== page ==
Study Resurrects Woolly Mammoth DNA to Explore the Cause of Their Extinction

A new study in Genome Biology and Evolution, published by Oxford University Press, resurrected the mutated genes of the last herd of woolly mammoths and found that their small population had developed a number of genetic defects that may have proved fatal for the species.

Woolly mammoths were one of the most abundant, cold-adapted species on earth before the conclusion of the Pleistocene (~11,700 years ago). The end of this period was marked by dramatic climate fluctuations that eventually gave way to Holocene — which saw the near complete loss of cold and dry steppe tundra, (also known as the Mammoth steppe). This change caused the extinction of many species, including cave bears, cave hyenas, the woolly rhinoceros, and the continental population of woolly mammoths.

An isolated population of mammoths disappeared later on St. Paul Island due to rising sea levels and a lack of freshwater, which left only a small population of woolly mammoths (~ 300-500) on Wrangel Island, a remote Arctic refuge off the coast of Siberia. This final herd of mammoths died out some 5,000 years ago, though the cause of their extinction has long been a mystery.

Researchers here built upon the prior scientific studies that identified potentially harmful genetic mutations on the Wrangel Island mammoths. Comparing the DNA of a Wrangel Island mammoth to that of 3 Asian elephants and 2 more ancient mammoths, the study found a number of unique genetic mutations. The genes that showed these mutations related to a range of important functions, including neurological development, male fertility, insulin signaling, and sense of smell.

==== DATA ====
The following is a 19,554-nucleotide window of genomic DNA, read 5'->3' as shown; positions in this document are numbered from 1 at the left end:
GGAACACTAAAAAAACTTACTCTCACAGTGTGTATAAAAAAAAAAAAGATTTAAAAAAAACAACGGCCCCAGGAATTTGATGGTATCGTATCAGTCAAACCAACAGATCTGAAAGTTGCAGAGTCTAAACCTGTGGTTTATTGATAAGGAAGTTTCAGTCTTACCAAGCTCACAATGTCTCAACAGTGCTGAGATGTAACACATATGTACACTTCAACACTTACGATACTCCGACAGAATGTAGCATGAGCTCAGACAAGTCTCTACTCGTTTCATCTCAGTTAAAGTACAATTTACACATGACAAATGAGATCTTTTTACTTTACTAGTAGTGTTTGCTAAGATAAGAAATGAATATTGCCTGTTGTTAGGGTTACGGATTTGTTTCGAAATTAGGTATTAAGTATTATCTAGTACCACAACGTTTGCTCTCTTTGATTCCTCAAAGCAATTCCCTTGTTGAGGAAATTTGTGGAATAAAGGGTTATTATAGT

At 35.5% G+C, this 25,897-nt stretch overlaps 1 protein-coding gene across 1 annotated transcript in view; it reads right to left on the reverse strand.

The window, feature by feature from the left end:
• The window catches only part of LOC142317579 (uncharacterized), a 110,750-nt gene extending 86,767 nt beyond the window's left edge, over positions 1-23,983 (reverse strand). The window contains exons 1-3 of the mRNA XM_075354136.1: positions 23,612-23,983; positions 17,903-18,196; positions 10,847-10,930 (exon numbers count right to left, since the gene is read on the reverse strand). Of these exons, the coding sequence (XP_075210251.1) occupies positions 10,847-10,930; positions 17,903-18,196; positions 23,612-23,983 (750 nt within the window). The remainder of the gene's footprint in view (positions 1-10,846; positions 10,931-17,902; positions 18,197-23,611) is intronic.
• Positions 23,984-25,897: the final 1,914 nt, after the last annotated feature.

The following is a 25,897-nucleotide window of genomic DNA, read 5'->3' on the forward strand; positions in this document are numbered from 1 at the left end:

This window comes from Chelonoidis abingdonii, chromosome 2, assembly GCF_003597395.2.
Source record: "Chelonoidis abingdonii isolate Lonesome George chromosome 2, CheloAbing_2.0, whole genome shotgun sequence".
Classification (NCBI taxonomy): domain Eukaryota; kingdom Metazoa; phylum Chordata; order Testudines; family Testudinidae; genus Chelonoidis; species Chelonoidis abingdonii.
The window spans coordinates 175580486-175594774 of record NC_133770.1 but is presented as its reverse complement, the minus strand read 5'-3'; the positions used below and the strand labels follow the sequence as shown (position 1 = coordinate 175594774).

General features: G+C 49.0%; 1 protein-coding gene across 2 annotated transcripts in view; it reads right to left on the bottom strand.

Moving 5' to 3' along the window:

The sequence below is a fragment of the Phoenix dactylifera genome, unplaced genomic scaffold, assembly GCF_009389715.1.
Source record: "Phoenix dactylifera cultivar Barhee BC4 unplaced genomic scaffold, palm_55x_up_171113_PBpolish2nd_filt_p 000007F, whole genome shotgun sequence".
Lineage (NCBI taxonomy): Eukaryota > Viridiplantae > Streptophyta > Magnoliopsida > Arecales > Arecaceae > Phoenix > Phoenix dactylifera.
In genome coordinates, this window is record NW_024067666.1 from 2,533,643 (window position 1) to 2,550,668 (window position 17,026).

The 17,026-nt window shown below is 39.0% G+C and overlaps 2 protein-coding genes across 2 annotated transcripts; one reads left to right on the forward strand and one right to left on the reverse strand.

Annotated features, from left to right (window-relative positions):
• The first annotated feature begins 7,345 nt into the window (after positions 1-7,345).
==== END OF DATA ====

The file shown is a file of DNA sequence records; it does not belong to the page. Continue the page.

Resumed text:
The final cause of the extinction of the Wrangel Island mammoths is still a mystery, but it is clear that, due to a decline in their population, they suffered from a medley of genetic defects that may have hindered their development.

“We know how the genes responsible for our ability to detect scents work,” says Vincent J. Lynch, an assistant professor of biological sciences at the University at Buffalo. “So we can resurrect the mammoth’s version, make cells I culture produce the mammoth gene, and then test whether the protein functions normally in cells. If it doesn’t — and it didn’t — we can infer that it probably means that Wrangel Island mammoths were unable to smell the flowers that they ate.”

Reference: “Functional architecture of deleterious genetic variants in the genome of a Wrangel Island mammoth” by Erin Fry, Sun K Kim, Sravanthi Chigurapti, Katelyn M Mika, Aakrosh Ratan, Alexander Dammermann, Brian J Mitchell, Webb Miller and Vincent J Lynch, 7 February 2020, Genome Biology and Evolution.
DOI: 10.1093/gbe/evz279

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  • Dr. Jerran T. Flinders, Ph.D

    This amount of information is not convincing regarding the sense of smell. It is too easy to make really important conclusions with data that is hard for others to check for veracity. So much of an elephant’s and surely mammoth nerves are dedicated to the trunk and its complete operation that there was surely a whole suite of nerves dedicated to the sense of smell. Other senses, e.g. touch, taste, eye sight, learning from others and etc., besides the sense of smell guided food selection. The deadly pinch period of food availability and selection was in the winter when flowers are not available. Mammoths needed huge amounts of food year around and in winter their diets had to depend on woody vegetation such as willow, birch, aspen and etc. Their study’s conclusions do not survive the smell test.